Lastly, be aware that a tenant is entitled to interest on the deposit after one year of tenancy. If you followed the proper steps, you can pay out the interest generated by the account. If you did not place their funds in an interest bearing account, you will be required to pay at an annual rate of 5%.

To read more on security deposit laws you can visit

How To Protect Your Investments

Getting the wrong tenant in your rental property can cause a lot of harm to your business.

Usually a late paying tenant can be served a three day (sometimes five day) pay or quit notice. This notice gives the tenant a window to pay the rent or be evicted.

In Massachusetts this is a longer period of time with a 14 day notice. This is worth noting because it adds to the amount of time it takes to go through the entire eviction process.

An eviction becomes more expensive the longer the process takes. This makes it extremely important to make sure you have the right renter in your property.

Take your time with the tenant screening process and be sure to read up on all the local laws specific to your ordinance.

One of the easiest things you can do to make sure you’re protecting your investment is to take good pictures of your rentals on move in day. You will lose the security deposit battle in court if you don’t have proper documentation of the condition of the rental at move in day.

Take photos with a timestamp app and even consider taking a brief video. Put these files into a zipped folder and email them to your new tenant and request confirmation of receipt. This step will create a digital paper trail that the tenant confirmed these photos. This should accompany a move in condition form that the new tenant will need to sign.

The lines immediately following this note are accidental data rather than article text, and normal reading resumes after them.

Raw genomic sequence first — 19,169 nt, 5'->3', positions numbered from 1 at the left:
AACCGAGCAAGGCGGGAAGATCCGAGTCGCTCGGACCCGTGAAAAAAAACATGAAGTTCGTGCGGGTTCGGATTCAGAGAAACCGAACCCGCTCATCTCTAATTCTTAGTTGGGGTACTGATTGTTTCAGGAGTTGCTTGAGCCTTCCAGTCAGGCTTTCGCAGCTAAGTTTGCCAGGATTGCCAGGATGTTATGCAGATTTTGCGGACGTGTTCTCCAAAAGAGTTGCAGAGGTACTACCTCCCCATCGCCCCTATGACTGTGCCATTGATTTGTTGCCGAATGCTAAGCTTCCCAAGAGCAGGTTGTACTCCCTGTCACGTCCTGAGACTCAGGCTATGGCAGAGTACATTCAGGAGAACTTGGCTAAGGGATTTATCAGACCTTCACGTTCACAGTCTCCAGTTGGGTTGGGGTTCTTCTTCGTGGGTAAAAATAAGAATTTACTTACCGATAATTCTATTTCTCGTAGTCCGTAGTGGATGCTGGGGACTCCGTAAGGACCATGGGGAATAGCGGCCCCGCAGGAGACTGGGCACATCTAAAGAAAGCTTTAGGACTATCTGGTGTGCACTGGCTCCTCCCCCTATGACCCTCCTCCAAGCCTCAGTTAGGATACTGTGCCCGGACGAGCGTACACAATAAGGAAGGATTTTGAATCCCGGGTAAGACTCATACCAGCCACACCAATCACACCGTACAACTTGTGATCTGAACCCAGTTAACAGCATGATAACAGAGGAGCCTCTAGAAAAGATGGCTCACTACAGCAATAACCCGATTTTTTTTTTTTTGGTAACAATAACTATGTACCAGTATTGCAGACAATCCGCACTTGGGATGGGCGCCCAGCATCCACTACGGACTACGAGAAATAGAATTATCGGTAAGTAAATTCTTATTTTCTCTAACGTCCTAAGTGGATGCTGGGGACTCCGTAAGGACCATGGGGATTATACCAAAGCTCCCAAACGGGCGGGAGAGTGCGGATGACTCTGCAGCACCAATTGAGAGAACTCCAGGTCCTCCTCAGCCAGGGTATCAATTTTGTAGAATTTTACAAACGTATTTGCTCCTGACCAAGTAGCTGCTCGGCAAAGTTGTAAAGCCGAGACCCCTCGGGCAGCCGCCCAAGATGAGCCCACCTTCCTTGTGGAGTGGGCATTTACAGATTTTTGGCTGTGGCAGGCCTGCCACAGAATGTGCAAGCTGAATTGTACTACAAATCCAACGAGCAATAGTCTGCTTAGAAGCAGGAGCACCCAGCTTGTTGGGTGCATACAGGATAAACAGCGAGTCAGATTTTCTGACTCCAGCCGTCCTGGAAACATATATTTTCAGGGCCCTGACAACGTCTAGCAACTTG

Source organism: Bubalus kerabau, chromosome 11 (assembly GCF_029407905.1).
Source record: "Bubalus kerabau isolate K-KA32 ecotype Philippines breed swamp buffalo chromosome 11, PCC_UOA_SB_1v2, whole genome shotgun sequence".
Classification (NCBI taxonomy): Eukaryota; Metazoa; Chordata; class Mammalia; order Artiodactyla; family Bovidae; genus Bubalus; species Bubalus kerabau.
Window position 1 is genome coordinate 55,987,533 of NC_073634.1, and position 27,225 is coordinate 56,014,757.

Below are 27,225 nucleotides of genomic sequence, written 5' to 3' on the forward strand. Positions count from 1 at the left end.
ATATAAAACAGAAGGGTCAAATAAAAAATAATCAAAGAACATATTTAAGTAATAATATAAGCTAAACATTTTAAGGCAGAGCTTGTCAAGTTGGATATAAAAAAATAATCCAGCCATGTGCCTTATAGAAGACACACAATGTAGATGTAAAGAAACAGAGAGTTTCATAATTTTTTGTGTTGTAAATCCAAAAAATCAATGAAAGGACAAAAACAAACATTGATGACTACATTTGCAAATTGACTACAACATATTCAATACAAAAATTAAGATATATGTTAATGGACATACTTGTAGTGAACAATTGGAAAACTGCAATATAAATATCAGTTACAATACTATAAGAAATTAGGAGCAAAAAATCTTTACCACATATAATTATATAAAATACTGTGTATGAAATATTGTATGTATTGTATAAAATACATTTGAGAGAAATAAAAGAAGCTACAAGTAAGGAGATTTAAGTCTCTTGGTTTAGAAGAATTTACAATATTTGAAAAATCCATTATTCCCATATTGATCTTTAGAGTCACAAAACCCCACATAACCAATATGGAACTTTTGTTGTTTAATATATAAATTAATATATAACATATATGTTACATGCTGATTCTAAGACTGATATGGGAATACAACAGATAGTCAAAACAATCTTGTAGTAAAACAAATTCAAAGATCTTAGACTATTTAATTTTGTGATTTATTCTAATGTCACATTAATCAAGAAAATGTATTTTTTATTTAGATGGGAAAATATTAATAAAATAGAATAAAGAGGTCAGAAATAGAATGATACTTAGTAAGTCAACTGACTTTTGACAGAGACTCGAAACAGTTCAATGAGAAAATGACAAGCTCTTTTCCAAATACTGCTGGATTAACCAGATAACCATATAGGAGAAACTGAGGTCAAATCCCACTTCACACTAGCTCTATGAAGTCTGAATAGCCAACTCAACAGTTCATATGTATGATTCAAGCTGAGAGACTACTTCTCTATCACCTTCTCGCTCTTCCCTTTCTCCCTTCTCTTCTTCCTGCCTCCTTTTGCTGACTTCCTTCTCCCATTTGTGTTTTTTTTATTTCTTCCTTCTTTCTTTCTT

At move out, you can go through the rental and document any damages. You’ll again want to take time stamped photos, so you can provide as much documentation to the judge as possible.

Taking photos and documenting your steps is crucial to protecting your investments.

Hopefully these steps will help push you in the right direction when it comes to finding and placing tenants in your rentals.

If you have questions about background checks you can always live chat or call one of our screeners in the office. We’d be happy to help you find that perfect renter.

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About the author: Tips for screening and placing tenants was written by Eric Worral who works at which is a national tenant screening service. Rentprep believes that background checks are just part of the tenant screening process. This is why they work to educate landlords on the entire process so they can best protect their investments.